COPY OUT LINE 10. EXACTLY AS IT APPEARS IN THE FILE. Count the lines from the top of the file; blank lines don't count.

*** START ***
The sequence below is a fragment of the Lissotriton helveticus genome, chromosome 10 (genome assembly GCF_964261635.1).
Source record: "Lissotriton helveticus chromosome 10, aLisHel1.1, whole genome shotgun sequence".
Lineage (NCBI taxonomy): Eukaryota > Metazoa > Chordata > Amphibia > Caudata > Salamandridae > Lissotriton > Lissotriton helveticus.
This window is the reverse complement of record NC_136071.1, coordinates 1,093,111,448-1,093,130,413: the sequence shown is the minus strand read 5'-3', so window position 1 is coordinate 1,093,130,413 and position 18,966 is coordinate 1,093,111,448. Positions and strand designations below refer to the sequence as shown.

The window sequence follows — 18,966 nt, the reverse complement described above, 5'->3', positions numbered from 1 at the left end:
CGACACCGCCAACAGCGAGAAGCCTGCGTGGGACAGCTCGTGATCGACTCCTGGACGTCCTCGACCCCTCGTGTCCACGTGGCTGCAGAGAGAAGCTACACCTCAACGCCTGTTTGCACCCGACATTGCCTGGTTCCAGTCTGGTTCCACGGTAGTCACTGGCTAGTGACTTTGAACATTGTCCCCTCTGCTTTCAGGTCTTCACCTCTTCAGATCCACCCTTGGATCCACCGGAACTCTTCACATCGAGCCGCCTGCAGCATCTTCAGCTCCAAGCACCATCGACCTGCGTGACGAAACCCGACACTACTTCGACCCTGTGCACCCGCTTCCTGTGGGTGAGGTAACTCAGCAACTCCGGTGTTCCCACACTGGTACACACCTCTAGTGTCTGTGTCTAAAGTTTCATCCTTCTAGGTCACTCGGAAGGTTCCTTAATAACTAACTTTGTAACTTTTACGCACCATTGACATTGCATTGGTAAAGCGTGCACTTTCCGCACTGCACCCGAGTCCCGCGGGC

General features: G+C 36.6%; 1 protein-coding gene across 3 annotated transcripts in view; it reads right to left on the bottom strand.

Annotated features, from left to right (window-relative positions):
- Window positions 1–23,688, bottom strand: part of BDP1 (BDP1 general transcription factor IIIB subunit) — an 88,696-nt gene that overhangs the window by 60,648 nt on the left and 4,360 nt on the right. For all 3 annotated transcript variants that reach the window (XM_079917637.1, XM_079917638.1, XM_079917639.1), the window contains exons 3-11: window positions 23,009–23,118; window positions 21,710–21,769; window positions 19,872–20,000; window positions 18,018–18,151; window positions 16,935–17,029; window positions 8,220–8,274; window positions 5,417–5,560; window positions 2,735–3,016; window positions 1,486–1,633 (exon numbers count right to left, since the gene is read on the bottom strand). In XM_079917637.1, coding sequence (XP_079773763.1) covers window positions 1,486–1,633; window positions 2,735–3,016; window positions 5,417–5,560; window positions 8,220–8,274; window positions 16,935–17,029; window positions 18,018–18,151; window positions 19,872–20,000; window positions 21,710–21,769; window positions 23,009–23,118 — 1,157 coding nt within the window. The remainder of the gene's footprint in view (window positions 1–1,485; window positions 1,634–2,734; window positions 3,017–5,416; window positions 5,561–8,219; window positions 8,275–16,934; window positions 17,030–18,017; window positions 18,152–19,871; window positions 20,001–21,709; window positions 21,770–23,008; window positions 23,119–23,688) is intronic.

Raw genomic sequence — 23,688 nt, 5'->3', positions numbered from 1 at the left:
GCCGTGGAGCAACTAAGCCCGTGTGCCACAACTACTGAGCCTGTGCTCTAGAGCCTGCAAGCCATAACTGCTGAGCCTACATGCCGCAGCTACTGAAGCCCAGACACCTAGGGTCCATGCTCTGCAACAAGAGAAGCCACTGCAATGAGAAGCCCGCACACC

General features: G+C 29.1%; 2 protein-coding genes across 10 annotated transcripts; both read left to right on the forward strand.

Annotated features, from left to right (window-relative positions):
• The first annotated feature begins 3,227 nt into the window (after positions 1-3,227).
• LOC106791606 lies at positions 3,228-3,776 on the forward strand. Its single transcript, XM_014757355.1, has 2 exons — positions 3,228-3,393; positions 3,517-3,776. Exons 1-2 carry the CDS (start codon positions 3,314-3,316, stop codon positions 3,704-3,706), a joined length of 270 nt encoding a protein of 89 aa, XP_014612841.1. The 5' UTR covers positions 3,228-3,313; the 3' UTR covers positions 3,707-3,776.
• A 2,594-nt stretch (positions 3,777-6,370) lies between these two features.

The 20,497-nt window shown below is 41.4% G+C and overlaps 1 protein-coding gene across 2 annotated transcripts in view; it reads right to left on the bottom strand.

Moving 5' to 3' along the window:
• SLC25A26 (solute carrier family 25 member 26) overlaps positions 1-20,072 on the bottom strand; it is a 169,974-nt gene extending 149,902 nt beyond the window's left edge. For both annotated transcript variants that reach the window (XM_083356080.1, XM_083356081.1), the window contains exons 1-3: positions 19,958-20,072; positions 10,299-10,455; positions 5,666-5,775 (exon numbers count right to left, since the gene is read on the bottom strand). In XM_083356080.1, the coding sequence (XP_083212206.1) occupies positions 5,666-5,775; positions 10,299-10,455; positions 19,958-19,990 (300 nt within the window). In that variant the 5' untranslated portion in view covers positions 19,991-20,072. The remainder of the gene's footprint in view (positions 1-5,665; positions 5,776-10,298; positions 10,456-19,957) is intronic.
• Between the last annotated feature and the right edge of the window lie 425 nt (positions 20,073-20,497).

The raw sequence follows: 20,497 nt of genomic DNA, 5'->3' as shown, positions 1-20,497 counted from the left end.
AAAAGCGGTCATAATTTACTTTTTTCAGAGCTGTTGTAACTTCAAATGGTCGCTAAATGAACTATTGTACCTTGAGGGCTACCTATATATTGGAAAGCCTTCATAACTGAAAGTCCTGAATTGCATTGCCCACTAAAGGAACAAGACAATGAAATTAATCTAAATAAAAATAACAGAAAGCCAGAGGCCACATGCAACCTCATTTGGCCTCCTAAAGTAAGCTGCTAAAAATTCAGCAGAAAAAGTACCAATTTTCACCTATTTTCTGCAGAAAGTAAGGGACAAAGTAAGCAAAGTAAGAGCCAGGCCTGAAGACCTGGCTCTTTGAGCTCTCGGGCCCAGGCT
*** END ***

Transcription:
Raw genomic sequence — 23,688 nt, 5'->3', positions numbered from 1 at the left: